The Last Bois Dentelle Trees – Mauritius - Atlas Obscura
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The Last Bois Dentelle Trees

Only two of these trees remain in the natural world, found high in the cloud forest of a Mauritius island. 

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With the scientific name Elaeocarpus bojeri, this beautiful flowering tree is known for its sprays of long, white, bell-shaped flowers. It is from the delicate patterns of the flowers that the tree gets its common name: bois dentelle or “Lace Wood.”

The bois dentelle trees are found in very few places, one of which is located high in the cloud forest of the island of Mauritius, on a hill called the Piton Grand Bassin. For man years, that was the only place they were found, because only two of them were known to remain in nature.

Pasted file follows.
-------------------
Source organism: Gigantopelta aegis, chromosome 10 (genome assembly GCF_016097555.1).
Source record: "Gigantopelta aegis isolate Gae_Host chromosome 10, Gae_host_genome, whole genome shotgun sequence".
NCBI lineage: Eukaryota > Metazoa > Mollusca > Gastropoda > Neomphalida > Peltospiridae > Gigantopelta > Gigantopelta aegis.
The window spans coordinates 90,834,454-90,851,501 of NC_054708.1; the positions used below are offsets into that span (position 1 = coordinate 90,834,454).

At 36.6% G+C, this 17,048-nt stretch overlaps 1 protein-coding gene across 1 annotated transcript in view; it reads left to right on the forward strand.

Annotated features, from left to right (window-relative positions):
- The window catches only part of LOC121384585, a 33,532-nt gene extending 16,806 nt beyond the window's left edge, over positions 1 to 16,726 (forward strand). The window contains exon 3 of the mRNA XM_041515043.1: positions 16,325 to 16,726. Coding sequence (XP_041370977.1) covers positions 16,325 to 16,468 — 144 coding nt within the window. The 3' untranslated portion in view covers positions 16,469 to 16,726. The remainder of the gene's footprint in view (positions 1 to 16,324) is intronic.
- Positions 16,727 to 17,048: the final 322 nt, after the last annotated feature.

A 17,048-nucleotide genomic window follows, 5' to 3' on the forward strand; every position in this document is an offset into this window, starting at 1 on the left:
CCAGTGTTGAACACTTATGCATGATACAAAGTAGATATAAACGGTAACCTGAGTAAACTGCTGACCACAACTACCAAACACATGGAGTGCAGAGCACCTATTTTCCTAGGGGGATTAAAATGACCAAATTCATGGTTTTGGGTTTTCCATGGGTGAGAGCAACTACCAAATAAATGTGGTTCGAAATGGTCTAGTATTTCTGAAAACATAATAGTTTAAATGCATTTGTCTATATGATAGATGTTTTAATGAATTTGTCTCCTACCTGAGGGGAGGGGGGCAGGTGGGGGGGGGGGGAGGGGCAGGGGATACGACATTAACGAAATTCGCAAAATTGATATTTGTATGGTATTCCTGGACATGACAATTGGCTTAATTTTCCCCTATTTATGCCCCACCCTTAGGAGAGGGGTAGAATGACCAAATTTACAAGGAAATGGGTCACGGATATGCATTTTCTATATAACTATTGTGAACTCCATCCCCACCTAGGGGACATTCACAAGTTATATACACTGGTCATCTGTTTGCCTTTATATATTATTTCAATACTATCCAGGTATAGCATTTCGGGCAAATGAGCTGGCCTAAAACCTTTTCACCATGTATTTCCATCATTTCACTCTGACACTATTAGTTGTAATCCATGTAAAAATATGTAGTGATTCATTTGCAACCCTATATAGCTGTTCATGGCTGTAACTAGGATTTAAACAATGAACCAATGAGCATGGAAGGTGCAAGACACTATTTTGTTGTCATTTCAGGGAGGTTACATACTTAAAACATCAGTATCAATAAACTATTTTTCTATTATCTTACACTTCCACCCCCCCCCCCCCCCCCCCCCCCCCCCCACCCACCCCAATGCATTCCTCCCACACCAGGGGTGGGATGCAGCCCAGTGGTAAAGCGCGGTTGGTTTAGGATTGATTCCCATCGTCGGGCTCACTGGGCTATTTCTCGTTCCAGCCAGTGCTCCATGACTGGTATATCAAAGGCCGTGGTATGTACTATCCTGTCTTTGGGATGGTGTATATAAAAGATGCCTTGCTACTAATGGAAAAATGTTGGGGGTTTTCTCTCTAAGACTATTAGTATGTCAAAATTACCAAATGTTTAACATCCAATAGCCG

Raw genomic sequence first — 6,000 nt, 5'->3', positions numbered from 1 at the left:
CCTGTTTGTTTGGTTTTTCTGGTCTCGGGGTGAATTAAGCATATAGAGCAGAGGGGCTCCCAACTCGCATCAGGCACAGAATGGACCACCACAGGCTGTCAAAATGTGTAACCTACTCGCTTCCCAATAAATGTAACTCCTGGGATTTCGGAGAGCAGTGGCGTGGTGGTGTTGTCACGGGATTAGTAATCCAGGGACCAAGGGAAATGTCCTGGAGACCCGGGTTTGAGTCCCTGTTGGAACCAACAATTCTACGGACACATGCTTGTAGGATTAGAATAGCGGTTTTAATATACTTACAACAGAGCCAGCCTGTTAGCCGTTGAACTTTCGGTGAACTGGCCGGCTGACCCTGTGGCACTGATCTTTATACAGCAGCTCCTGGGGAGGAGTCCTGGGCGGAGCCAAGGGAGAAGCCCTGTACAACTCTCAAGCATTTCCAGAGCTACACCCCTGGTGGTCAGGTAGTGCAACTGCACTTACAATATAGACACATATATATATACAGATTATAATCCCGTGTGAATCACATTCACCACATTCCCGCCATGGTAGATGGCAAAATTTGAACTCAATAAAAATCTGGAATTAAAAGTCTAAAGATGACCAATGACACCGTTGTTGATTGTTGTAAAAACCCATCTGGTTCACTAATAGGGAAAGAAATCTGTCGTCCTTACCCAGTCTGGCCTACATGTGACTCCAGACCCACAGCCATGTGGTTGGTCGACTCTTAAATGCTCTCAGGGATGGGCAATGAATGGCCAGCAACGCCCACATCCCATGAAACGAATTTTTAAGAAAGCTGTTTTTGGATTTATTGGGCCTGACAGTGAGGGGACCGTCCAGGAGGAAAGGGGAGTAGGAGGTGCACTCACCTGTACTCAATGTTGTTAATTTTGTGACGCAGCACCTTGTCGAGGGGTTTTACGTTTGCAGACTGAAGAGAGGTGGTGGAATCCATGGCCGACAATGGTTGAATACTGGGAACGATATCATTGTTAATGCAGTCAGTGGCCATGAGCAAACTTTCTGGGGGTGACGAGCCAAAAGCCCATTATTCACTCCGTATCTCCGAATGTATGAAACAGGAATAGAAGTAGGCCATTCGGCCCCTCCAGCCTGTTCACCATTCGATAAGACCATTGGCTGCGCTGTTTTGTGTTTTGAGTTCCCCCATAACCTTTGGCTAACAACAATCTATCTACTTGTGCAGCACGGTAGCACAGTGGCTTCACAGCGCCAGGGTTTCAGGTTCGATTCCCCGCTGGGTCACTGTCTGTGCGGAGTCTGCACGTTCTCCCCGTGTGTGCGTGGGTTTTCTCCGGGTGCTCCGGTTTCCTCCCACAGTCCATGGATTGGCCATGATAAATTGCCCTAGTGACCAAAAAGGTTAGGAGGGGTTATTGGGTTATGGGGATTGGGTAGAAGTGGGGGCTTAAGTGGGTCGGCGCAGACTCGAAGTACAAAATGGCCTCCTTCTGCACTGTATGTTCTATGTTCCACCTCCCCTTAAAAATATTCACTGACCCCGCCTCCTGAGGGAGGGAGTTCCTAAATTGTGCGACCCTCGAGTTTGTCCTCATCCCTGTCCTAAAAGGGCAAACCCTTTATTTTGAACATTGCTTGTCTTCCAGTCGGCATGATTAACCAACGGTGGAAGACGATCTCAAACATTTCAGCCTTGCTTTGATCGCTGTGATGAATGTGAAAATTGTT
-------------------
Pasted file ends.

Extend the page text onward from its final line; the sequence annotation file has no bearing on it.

The tree has come so close to extinction, not because it is commercially viable, but because it isn’t. Its environment is being overrun by more commercially attractive alien species such as Guava and a small evergreen shrub Litsea monopetala. The last two of these trees would also have disappeared forever, taking with them the secrets locked in their genetics, if it hadn’t been for intervention. 

Since the Ministry of Agriculture and the Mauritian Wildlife Foundation stepped in they have been able to save the two remaining trees, and successfully made two offspring in a tree nursery from the seeds of these trees. In December 2018, it was reported the forestry department found a few more natural-growing trees in the mountains in the north. 

Despite these promising updates, the tree remains critically endangered, according to the International Union for the Conservation of Nature.

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